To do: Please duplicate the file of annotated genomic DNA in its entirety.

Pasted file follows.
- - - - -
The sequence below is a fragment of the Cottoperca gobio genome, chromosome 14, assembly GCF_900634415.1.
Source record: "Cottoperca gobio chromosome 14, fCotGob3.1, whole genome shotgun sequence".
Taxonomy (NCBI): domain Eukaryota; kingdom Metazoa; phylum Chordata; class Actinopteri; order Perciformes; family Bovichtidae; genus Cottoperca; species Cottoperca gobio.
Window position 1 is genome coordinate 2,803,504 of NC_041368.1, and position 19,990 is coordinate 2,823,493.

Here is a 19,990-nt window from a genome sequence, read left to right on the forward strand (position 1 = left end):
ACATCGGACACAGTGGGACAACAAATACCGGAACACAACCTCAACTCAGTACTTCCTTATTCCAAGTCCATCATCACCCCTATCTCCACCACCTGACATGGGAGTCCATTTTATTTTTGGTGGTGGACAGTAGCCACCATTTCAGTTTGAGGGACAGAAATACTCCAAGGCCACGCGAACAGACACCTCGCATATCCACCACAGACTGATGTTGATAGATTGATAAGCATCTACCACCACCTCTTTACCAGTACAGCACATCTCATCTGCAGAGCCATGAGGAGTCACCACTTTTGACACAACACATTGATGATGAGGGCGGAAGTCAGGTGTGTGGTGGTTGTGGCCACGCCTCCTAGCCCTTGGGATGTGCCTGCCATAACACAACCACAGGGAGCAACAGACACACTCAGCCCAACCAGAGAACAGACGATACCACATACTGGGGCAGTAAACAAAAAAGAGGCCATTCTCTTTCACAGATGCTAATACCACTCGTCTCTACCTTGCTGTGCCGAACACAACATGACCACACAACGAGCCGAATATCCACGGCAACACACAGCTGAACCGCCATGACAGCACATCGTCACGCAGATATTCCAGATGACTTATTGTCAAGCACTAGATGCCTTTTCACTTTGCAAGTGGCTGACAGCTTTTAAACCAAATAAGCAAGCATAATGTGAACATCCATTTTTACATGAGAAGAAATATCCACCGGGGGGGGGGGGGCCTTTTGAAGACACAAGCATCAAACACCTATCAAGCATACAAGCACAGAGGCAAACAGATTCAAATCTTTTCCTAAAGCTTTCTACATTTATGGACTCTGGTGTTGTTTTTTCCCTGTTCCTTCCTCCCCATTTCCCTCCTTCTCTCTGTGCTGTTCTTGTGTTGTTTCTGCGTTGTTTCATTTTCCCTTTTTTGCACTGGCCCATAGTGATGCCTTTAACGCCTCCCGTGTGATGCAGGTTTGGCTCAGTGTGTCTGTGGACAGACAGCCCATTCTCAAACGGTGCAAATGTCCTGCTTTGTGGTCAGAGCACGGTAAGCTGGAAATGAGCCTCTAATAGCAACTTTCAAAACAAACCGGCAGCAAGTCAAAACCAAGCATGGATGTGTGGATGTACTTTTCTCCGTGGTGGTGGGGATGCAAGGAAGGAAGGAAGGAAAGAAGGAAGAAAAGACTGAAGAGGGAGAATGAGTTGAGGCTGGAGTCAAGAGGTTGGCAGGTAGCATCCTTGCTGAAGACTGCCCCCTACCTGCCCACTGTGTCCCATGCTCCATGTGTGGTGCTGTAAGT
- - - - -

The sequence below is a fragment of the Cottoperca gobio genome, chromosome 14, assembly GCF_900634415.1.
Source record: "Cottoperca gobio chromosome 14, fCotGob3.1, whole genome shotgun sequence".
Taxonomy (NCBI): domain Eukaryota; kingdom Metazoa; phylum Chordata; class Actinopteri; order Perciformes; family Bovichtidae; genus Cottoperca; species Cottoperca gobio.
Window position 1 is genome coordinate 2,803,504 of NC_041368.1, and position 19,990 is coordinate 2,823,493.

Here is a 19,990-nt window from a genome sequence, read left to right on the forward strand (position 1 = left end):
ACATCGGACACAGTGGGACAACAAATACCGGAACACAACCTCAACTCAGTACTTCCTTATTCCAAGTCCATCATCACCCCTATCTCCACCACCTGACATGGGAGTCCATTTTATTTTTGGTGGTGGACAGTAGCCACCATTTCAGTTTGAGGGACAGAAATACTCCAAGGCCACGCGAACAGACACCTCGCATATCCACCACAGACTGATGTTGATAGATTGATAAGCATCTACCACCACCTCTTTACCAGTACAGCACATCTCATCTGCAGAGCCATGAGGAGTCACCACTTTTGACACAACACATTGATGATGAGGGCGGAAGTCAGGTGTGTGGTGGTTGTGGCCACGCCTCCTAGCCCTTGGGATGTGCCTGCCATAACACAACCACAGGGAGCAACAGACACACTCAGCCCAACCAGAGAACAGACGATACCACATACTGGGGCAGTAAACAAAAAAGAGGCCATTCTCTTTCACAGATGCTAATACCACTCGTCTCTACCTTGCTGTGCCGAACACAACATGACCACACAACGAGCCGAATATCCACGGCAACACACAGCTGAACCGCCATGACAGCACATCGTCACGCAGATATTCCAGATGACTTATTGTCAAGCACTAGATGCCTTTTCACTTTGCAAGTGGCTGACAGCTTTTAAACCAAATAAGCAAGCATAATGTGAACATCCATTTTTACATGAGAAGAAATATCCACCGGGGGGGGGGGGGCCTTTTGAAGACACAAGCATCAAACACCTATCAAGCATACAAGCACAGAGGCAAACAGATTCAAATCTTTTCCTAAAGCTTTCTACATTTATGGACTCTGGTGTTGTTTTTTCCCTGTTCCTTCCTCCCCATTTCCCTCCTTCTCTCTGTGCTGTTCTTGTGTTGTTTCTGCGTTGTTTCATTTTCCCTTTTTTGCACTGGCCCATAGTGATGCCTTTAACGCCTCCCGTGTGATGCAGGTTTGGCTCAGTGTGTCTGTGGACAGACAGCCCATTCTCAAACGGTGCAAATGTCCTGCTTTGTGGTCAGAGCACGGTAAGCTGGAAATGAGCCTCTAATAGCAACTTTCAAAACAAACCGGCAGCAAGTCAAAACCAAGCATGGATGTGTGGATGTACTTTTCTCCGTGGTGGTGGGGATGCAAGGAAGGAAGGAAGGAAAGAAGGAAGAAAAGACTGAAGAGGGAGAATGAGTTGAGGCTGGAGTCAAGAGGTTGGCAGGTAGCATCCTTGCTGAAGACTGCCCCCTACCTGCCCACTGTGTCCCATGCTCCATGTGTGGTGCTGTAAGT